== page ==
The Harlem Renaissance was a cultural movement that spanned the 1920s and early 1930s and it was an unprecedented period of expression by African Americans in music, literature, art, dance, poetry, politics, and economics. Never before had America seen such a rich explosion of black culture. This interactive presentation, which includes storytelling, poetry, theatre, art, and song, will engage students in an exploration of the unique and exciting history of African Americans.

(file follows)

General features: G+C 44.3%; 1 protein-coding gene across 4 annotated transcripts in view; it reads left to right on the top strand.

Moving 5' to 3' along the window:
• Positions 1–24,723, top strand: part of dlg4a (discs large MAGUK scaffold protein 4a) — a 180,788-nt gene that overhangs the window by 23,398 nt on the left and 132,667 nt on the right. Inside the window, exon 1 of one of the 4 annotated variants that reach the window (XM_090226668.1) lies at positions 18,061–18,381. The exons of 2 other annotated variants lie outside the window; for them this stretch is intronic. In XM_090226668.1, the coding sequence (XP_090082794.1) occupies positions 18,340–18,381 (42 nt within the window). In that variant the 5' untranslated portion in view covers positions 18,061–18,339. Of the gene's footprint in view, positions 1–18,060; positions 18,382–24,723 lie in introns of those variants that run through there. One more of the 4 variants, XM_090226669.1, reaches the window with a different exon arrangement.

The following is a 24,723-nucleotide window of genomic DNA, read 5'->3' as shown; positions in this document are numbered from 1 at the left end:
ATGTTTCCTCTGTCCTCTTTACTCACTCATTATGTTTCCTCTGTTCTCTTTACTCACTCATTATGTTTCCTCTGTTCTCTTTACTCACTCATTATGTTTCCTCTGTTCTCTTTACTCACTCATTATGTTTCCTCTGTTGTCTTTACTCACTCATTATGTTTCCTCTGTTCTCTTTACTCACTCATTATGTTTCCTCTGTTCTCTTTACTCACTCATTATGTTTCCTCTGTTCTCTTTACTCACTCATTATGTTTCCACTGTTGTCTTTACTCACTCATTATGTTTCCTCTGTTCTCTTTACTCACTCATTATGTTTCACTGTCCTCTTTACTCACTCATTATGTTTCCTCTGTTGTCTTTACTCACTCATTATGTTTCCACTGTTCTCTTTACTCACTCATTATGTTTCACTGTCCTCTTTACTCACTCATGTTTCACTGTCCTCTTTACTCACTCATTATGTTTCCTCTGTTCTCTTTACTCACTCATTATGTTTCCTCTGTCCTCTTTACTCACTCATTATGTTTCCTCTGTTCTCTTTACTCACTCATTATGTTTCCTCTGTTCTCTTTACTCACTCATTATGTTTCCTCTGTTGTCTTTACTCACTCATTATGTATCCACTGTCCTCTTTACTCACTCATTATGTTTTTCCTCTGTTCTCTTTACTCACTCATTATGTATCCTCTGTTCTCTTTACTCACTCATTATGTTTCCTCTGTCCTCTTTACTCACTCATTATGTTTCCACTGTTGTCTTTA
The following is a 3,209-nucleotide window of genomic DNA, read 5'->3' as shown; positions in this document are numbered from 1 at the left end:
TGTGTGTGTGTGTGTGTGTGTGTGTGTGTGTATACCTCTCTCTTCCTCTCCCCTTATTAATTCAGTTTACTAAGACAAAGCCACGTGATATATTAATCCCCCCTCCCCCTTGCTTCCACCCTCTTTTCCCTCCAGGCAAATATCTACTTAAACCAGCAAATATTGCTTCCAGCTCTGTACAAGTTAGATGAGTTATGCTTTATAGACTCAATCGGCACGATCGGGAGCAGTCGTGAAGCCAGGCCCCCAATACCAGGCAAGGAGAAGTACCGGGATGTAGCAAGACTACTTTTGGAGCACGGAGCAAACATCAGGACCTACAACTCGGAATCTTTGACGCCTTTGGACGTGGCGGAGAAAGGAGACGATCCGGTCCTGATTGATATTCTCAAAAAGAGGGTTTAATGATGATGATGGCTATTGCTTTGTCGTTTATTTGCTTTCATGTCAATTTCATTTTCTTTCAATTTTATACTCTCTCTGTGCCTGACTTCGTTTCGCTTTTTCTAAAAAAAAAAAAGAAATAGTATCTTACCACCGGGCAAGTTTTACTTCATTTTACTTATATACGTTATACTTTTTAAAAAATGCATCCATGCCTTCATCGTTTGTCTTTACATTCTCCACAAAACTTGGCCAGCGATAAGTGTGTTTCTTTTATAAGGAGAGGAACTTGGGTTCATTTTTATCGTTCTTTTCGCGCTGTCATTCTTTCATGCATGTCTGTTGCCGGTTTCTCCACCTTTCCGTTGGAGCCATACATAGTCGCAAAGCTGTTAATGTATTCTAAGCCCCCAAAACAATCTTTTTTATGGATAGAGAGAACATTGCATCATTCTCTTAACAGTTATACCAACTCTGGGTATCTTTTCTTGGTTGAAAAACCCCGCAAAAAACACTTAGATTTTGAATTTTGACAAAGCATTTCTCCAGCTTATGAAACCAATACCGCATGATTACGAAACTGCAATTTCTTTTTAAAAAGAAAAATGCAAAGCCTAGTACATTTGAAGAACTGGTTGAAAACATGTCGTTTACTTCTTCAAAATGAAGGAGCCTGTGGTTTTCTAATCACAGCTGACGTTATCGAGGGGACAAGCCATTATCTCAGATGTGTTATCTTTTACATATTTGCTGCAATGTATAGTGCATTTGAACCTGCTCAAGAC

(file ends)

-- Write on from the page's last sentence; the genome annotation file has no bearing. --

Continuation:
Gladys Preshenda Jackson is a fourth-generation storyteller, an award-winning poet, and a performing artist. During her tenure as an Artist in Residence for the FRIENDS of Arts Education at the internationally-acclaimed Cerritos Center for the Performing Arts in Cerritos, California, she shared her stories with tens of thousands of K-12 students, putting to good use her exceptional verbal artistry. Jackson holds a certificate in business and entertainment management from the University of California, Los Angeles, and a Bachelor of Arts degree in political Science from California State University, East Bay.